DETROIT (Reuters) - Chrysler LLC notified all U.S. dealers on Thursday about its plans to eliminate 25 percent of its retail showrooms and is seeking permission from a U.S. bankruptcy court to terminate franchise agreements.
The automaker sought approval in a bankruptcy court filing to terminate franchise agreements with 789 of 3,181 dealerships as of June 9.
Chrysler, which filed for bankruptcy on April 30, and larger rival General Motors Corp have faced pressure to cut struggling dealerships to bring their large sales networks in line with those run by more successful automakers led by Toyota Motor Corp that has only 1,200 dealers.
Chrysler said 5O percent of its U.S. dealers account for 90 percent of overall sales, according to court documents.
The U.S. automaker said it would not repurchase any new vehicles, tools or parts inventory from terminated dealers but will assist in finding buyers for stock, according to a memo to dealers that was obtained by Reuters.
Dealers are independent businesses and are protected by state franchise laws that have prevented Chrysler and other U.S. automakers from aggressively cutting dealers before now.
“The bankruptcy process that we are in allows us a once-in-a-lifetime chance to achieve a right-sized dealer body,” Chrysler Vice Chairman Jim Press said on a conference call. “We do not have enough production or sales to keep all the dealers alive or prosperous.”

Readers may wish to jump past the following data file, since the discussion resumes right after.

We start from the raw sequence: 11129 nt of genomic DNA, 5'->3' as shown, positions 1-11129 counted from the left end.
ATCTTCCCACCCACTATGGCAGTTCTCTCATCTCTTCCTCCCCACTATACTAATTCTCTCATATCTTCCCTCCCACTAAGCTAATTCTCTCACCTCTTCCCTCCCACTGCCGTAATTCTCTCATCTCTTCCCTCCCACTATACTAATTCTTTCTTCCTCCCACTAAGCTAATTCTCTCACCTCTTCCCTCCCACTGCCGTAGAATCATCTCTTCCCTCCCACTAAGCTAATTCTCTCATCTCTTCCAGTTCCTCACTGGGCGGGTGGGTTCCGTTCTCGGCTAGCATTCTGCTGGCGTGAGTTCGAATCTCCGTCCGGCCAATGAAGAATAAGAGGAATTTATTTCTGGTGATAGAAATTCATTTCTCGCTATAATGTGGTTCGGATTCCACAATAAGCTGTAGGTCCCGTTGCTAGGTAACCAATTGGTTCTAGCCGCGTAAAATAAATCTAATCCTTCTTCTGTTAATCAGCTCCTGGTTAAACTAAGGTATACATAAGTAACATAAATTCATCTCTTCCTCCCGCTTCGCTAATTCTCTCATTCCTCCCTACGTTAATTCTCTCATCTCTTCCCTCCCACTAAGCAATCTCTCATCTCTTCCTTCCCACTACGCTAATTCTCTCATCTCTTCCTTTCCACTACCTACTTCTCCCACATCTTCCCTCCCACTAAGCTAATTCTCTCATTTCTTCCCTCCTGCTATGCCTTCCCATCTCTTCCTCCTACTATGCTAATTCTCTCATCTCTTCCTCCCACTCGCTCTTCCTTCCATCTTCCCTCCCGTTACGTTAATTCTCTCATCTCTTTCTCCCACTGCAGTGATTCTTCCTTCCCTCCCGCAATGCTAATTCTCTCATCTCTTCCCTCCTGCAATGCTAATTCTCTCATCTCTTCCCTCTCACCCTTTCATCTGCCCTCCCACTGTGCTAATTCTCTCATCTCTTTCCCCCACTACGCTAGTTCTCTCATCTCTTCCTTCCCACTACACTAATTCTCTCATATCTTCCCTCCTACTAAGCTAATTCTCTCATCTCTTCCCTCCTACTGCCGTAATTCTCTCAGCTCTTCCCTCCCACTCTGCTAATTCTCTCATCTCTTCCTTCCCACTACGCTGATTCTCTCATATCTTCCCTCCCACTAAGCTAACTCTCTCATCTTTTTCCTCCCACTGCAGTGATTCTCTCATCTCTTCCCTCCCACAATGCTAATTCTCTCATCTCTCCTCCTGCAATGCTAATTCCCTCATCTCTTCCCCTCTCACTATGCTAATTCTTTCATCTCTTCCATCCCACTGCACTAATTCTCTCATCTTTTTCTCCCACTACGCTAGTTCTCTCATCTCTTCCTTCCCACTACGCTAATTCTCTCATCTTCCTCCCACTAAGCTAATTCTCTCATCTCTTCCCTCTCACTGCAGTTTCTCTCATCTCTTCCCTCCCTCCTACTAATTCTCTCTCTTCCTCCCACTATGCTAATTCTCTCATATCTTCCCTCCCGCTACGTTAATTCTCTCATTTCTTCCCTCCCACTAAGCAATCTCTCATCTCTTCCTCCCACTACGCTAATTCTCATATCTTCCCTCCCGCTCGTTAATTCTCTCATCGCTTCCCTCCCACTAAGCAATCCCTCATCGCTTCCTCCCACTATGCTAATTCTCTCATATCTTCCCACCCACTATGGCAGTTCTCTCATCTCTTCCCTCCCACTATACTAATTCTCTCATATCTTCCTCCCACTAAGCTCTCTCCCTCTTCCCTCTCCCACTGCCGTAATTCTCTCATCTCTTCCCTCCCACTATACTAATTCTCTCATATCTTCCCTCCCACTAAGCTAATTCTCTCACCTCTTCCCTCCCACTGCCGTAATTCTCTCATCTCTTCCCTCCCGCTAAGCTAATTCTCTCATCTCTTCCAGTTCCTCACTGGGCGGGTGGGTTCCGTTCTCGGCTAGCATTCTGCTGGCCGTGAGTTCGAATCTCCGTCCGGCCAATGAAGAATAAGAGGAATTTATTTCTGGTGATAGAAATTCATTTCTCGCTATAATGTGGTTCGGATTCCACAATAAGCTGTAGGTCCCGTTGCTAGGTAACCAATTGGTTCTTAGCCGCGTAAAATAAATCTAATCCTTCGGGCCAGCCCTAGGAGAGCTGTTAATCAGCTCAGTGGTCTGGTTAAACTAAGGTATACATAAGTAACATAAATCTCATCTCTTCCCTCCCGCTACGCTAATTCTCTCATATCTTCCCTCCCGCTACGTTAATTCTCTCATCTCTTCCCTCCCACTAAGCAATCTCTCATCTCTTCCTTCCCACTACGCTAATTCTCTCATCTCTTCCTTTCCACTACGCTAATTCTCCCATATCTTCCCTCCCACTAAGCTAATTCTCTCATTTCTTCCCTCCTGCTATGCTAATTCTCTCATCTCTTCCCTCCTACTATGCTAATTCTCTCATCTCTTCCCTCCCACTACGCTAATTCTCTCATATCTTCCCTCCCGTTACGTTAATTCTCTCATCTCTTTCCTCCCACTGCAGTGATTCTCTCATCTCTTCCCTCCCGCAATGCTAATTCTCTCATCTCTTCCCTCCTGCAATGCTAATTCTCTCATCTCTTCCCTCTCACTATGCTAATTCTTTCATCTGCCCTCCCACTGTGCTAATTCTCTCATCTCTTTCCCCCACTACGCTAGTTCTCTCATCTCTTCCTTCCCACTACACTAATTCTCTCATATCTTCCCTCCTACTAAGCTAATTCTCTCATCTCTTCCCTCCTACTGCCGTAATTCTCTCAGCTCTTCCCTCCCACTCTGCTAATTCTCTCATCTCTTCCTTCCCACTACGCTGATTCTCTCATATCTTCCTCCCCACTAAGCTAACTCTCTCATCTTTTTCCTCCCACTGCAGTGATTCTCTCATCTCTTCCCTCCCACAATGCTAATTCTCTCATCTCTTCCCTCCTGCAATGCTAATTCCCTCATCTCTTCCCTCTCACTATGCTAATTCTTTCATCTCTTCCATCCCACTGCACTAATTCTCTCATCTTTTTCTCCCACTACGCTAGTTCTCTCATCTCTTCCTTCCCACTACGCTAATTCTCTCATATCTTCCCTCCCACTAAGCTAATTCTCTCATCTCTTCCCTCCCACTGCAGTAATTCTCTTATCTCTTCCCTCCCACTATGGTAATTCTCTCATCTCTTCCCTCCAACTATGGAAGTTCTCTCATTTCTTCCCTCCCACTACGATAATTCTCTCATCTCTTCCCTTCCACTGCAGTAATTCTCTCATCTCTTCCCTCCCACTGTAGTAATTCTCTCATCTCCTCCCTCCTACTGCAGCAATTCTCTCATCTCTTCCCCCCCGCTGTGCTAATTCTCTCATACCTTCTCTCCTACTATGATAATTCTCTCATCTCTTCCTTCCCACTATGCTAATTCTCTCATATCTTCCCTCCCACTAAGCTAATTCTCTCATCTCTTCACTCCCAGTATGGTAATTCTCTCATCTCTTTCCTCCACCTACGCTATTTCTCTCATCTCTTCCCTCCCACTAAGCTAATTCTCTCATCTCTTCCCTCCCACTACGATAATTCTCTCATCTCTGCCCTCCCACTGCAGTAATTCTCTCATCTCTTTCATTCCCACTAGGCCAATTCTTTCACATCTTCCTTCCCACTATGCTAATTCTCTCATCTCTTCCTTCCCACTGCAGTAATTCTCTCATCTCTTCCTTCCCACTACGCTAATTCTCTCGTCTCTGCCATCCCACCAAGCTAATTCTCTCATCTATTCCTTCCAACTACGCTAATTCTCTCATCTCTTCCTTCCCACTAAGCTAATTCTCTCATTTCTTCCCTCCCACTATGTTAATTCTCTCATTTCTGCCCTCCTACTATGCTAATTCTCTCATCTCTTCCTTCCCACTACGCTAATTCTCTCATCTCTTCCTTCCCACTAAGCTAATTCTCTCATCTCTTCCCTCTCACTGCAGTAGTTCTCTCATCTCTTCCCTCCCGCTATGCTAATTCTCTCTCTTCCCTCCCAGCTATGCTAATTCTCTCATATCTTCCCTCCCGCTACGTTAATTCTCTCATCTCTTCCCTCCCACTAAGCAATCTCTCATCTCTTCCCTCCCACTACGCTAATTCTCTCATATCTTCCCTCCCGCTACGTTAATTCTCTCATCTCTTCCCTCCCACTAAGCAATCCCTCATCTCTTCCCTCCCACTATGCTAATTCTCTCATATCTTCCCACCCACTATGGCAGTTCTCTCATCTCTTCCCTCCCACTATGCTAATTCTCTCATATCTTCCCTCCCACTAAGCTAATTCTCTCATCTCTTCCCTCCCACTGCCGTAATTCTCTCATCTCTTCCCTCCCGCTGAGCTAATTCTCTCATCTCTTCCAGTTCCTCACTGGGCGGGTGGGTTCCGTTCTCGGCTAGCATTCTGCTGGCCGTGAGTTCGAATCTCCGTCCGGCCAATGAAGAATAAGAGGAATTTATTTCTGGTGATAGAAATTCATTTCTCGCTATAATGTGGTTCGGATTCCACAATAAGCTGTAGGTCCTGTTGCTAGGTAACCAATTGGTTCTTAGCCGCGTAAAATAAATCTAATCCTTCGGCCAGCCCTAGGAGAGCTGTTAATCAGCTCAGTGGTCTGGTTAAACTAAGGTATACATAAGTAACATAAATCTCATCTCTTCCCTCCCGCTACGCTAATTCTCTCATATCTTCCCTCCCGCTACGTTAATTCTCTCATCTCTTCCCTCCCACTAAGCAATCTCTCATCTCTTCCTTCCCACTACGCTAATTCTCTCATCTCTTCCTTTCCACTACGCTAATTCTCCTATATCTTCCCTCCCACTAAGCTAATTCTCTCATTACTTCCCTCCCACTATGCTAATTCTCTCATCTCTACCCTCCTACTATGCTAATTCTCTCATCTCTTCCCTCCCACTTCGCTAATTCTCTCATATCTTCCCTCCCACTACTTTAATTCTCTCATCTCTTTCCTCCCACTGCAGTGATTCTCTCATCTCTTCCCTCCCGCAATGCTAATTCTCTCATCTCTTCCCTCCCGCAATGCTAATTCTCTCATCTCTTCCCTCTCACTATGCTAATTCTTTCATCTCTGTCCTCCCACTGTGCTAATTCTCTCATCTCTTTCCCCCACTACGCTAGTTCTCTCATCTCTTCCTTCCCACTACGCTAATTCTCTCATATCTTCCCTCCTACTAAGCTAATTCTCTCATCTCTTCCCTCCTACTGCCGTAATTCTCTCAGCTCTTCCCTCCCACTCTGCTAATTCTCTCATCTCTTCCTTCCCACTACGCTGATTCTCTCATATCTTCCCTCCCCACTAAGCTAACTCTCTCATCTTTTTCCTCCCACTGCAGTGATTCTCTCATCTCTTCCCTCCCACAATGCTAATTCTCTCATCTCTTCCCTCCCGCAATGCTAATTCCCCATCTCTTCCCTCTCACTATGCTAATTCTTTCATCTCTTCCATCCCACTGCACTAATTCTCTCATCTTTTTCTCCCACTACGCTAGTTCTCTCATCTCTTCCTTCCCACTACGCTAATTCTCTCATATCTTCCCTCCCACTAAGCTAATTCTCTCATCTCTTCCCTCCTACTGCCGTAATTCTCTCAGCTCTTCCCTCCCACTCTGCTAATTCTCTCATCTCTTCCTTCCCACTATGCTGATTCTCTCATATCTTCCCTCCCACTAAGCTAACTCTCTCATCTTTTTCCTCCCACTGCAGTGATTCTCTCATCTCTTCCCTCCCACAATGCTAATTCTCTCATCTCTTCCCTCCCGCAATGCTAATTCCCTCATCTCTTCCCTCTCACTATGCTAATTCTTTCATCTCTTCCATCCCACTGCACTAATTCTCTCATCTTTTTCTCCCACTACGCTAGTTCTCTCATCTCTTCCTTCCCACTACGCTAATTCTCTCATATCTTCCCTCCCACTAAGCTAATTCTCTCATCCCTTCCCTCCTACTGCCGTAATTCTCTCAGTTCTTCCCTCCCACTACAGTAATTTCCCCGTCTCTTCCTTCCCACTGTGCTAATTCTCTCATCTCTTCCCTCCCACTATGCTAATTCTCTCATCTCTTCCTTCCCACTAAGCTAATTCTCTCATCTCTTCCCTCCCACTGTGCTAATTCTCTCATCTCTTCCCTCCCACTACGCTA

The U.S. Treasury Department said on Thursday that Chrysler’s decision to shut down dealers was a “necessary” step to help the troubled carmaker rebound.
The Obama administration’s auto task force “played no role” in deciding which or how many dealers would close in the consolidation plan, the Treasury said in a statement.
Rival GM, facing a U.S. government-imposed deadline of June 1 to restructure or file for bankruptcy, has said it wants to cut its dealer network to 3,605 from more than 6,246 at the end of 2008 but has not elaborated.
The automaker is expected to send termination notices to up to 2,000 dealers as soon as this week, sources have told Reuters.
The Chrysler cuts come as dealer representatives stepped up lobbying in Washington to try to slow down closures they estimate would cost 200,000 dealership jobs.
The National Automobile Dealers Association, a group representing the country’s 20,000 new car dealers, estimated that each Chrysler dealership employs about 48 people on average. That would mean that the cuts by Chrysler could lead to a potential loss of almost 38,000 jobs.
The closure of the dealerships is also likely to flood the market with new and used vehicles from closed dealerships.
Mike Jackson, chief executive of AutoNation Inc, the largest public dealership group, said he supported Chrysler’s dealer consolidation plan as this was long overdue, but said it could put pressure on vehicle prices in the short term.
“This is an unprecedented event in the midst of an unprecedented economic situation,” Jackson said. “I think it’s a relatively short-term painful event.”
“It’s going to be an exceptional time for consumers,” he added, referring to expected stepped-up incentives to clear inventory.
Chrysler said the terminated dealers had 44,000 vehicles in the inventory and those dealers represent about 14 percent of Chrysler’s annual sales.
Additional reporting by Soyoung Kim and Kevin Krolicki, editing by Gerald E. McCormick and Matthew Lewis